I salvaged an old bicycle trailer. I have one concern though. The bar that goes from the trailer to the bike, I believe it's called the tow hitch, ends with a small rubber coupling, to allow for movement in all directions. The rubber has gotten brittle, and I don't trust it. Is it possible to either buy a new one or in any other way fix this issue?

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    Knowing the brand of the trailer might be a good starting point. Or was this custom built? – renesis May 26 '15 at 19:47
  • I found it in a scrap container. There is only the frame and the wheels left. No box. And no name or model or nothing. I think I remember seeing this kind of coupling before, on other bikes, I thought it was sort of generic. – Mads Skjern May 26 '15 at 21:22
  • Give us a report on this when you've tried something. I'm wondering if the rubber fitting is covering some other connector. – andy256 Jun 1 '15 at 9:06
  • I certainly will give a report, but I'm afraid I wont get to it anytime soon. – Mads Skjern Jun 1 '15 at 12:06
  • Take the part out and take it to an auto parts place, or maybe a place that sells parts for tractors. See if they have something similar. – Daniel R Hicks Jul 27 '15 at 11:34

I suggest undoing the bolts that hold the rubber piece in place.

Obtain an old car tire, and with heavy shears, cut a couple of pieces the same size and shape. The idea is to put them back to back to make up the width.

You'll need to make holes on each end for the bolts. A large drill could be used for this; I suggest a drill press, rather than a hand-held drill, for safety reasons (the drill bit may bind in the rubber).

You may need to have a few tries to get it all to work right.

Good luck :-)

  • Andy an old tire is not gong to be better than what he has now. – paparazzo May 28 '15 at 3:42
  • @Blam My main purpose in suggesting a solution was to get the ball rolling. While I think it's workable, do you have another suggestion? – andy256 May 28 '15 at 3:56
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    Its a good idea using a car tyre. I got it myself after posting ;) I googled a bit and apparently its quite easy to cut the "side" of the tyre with a sharp knife, and I think 2-4 layered together would be strong enough. The part of the tyre facing the road surface is cast with a steel mesh inside. This makes it super strong and ideal for the purpose. But its quite difficult to cut, and with my tools probably not viable. – Mads Skjern May 28 '15 at 7:27
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    Modern car tires are mostly "radials" meaning that they have radial threads in the side wall. So if possible cut your sections in that direction for strength. Maybe someone at your local garage or tire vendor can also offer advice. – andy256 May 28 '15 at 8:08
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    I think this is actually a fairly good suggestion. Most tires wear out long before the rubber begins to dry out and crack. Not sure of the best way to cut a tire with steel belts, but I'm thinking the sidewalls would not be steel, and should cut relatively easily. – Daniel R Hicks Jul 27 '15 at 13:19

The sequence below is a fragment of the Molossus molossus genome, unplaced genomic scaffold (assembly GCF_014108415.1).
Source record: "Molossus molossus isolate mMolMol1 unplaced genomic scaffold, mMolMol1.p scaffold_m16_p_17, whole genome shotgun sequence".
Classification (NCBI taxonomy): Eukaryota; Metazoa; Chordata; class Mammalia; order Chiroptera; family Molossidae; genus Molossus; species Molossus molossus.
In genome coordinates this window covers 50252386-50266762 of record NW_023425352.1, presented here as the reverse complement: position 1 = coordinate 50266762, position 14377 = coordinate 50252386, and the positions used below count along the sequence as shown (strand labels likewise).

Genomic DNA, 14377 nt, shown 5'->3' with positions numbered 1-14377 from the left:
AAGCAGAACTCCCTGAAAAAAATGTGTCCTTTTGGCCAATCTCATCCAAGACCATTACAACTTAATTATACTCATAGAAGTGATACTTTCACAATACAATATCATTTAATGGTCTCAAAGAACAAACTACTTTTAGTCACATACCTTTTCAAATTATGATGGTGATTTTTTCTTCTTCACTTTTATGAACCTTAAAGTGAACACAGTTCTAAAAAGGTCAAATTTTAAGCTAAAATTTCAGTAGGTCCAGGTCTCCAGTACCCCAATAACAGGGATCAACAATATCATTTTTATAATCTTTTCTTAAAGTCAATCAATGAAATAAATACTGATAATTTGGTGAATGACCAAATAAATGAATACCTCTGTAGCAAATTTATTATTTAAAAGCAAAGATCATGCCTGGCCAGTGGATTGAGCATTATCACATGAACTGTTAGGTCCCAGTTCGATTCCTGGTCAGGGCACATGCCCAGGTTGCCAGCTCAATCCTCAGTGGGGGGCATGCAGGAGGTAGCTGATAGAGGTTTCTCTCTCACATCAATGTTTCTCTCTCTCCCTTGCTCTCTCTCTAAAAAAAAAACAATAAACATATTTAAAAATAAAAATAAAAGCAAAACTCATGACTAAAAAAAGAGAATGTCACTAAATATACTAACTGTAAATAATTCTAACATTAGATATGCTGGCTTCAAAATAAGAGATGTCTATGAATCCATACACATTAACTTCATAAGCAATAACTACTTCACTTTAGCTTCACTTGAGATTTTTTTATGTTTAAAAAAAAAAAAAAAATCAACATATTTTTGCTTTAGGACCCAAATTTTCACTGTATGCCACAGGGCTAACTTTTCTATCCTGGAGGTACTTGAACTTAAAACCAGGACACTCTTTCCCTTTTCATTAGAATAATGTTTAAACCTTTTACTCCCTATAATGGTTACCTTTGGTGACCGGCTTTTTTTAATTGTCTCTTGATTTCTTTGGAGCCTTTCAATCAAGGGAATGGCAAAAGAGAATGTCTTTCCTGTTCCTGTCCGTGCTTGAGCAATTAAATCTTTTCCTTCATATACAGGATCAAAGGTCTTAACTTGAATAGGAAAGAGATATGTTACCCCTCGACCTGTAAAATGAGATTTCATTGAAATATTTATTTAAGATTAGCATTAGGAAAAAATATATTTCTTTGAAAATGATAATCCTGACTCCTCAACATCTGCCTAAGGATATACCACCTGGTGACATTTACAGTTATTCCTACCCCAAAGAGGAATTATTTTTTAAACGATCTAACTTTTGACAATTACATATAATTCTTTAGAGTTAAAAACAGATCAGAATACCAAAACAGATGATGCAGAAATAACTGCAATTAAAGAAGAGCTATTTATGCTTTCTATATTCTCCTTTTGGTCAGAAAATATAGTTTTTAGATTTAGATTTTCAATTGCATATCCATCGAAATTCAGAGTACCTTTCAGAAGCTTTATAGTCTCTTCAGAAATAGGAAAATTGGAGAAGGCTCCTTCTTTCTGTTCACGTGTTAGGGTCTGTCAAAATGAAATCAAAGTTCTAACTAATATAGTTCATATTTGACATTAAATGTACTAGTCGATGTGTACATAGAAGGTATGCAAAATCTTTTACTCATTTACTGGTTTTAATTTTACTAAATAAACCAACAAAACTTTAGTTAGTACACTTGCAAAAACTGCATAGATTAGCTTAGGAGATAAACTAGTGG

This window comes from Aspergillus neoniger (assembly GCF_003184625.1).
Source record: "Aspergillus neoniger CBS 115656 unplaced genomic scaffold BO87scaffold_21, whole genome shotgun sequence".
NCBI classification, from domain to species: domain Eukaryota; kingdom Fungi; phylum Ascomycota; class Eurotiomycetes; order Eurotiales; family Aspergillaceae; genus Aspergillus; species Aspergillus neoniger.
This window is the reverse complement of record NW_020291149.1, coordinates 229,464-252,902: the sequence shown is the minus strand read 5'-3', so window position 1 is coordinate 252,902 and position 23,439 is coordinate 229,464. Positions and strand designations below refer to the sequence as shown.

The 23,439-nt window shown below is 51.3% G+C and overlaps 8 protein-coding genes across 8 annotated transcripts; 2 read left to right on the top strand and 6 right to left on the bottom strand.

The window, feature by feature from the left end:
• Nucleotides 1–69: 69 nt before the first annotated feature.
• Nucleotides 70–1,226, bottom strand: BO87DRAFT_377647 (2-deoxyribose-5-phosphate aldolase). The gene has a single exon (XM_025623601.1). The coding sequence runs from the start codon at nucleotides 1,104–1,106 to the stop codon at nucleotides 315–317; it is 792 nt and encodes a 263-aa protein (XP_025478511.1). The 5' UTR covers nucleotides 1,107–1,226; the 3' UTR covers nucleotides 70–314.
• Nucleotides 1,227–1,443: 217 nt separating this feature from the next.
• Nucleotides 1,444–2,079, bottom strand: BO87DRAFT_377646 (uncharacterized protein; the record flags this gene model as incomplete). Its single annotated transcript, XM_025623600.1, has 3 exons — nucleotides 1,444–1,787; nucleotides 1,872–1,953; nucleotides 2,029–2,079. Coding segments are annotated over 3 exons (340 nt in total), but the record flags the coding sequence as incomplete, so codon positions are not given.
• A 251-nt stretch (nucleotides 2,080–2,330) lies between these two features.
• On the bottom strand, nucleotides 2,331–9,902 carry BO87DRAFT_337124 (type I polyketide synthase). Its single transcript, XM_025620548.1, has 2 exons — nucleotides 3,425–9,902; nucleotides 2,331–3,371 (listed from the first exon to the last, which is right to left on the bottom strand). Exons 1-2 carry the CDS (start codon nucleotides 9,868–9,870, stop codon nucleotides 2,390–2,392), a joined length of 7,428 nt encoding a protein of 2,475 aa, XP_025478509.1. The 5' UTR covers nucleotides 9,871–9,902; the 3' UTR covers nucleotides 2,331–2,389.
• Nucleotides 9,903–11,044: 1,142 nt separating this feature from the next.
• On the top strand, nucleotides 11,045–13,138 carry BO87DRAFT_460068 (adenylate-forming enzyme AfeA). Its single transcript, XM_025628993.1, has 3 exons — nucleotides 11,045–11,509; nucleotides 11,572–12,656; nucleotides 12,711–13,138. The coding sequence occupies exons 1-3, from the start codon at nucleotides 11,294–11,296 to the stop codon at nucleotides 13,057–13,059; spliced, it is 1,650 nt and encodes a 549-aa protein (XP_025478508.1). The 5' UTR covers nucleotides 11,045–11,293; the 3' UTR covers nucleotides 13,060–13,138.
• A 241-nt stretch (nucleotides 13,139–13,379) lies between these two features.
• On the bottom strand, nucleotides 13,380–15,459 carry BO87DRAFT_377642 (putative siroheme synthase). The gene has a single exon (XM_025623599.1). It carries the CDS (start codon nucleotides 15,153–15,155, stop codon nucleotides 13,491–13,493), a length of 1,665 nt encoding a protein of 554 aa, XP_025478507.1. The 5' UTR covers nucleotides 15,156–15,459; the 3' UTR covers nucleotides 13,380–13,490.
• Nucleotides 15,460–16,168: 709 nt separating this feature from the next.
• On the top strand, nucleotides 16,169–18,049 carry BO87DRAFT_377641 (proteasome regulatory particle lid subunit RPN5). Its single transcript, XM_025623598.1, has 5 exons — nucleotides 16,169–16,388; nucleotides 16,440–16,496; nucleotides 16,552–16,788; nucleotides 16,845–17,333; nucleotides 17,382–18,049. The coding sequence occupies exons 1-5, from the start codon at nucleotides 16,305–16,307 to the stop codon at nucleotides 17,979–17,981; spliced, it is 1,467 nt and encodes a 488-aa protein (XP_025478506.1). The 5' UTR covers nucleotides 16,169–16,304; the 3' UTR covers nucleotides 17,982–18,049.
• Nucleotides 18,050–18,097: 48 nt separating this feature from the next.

Yes, you can replace it. Although you might have to goto another brands system, and a little hacking.

Personally, every trailer I have I use the Burley Flex Connector system (http://www.amazon.com/Burley-Design-Connector-Round-Black/dp/B001GSQXUG/ref=sr_1_1?ie=UTF8&qid=1438004399&sr=8-1&keywords=burley+flex+connector). What ever you go with though you may have to get a few other parts for it to all work. In the Burley case, the hitch for your bike (http://www.amazon.com/Burley-Design-Forged-Standard-Trailer/dp/B00VSOQN8K/ref=sr_1_3?ie=UTF8&qid=1438004399&sr=8-3&keywords=burley+flex+connector).

Here is the similar piece for the Burley flex connector system, and how it works on my bike:

flex connector Flex connector at work


What is your basis for not trusting it? That bolt has rust do you not trust it? Really how do you know that surface cracking is a structural integrity problem? Stand on it and see if it breaks.

If it breaks try a tire and frame dealer.

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    Good question. I believe its not reliable because when I twist it the cracks seem deep and it is simply too flexible. I believe I can break it off in a few seconds with my hands if I want to. – Mads Skjern May 28 '15 at 7:20

You could use a steel spring like the ones in old bedframes or around trampolins; it should be possible to get one from the nearest scrapyard or recycling centre. My trailer has such a spring by design and it works just fine.

In my experience the forces on the coupling are not enormous. The largest forces happen when you brake, but these are compression forces and shouldn't tear it apart. The pulling forces are normally not that large.

I would also add a safety rope from the trailer to the bike. Fix it to the bolt on the right side of your photo, and tie the other end to the bike frame, with just enough slack so that it doesn't stretch when the trailer moves in all directions and doesn't get caught in the wheel. If the coupling fails for whatever reason, then your trailer doesn't get out of control.

  • Yeah, a safety rope/chain/cable is a good idea. (I'd use a cable.) – Daniel R Hicks Jul 27 '15 at 11:35
  • I find the spring systems to be rather unpleasant riding. They tend to do a lot of tugging, jaring, and jerking that it was rather tiring. – BPugh Jul 27 '15 at 13:48

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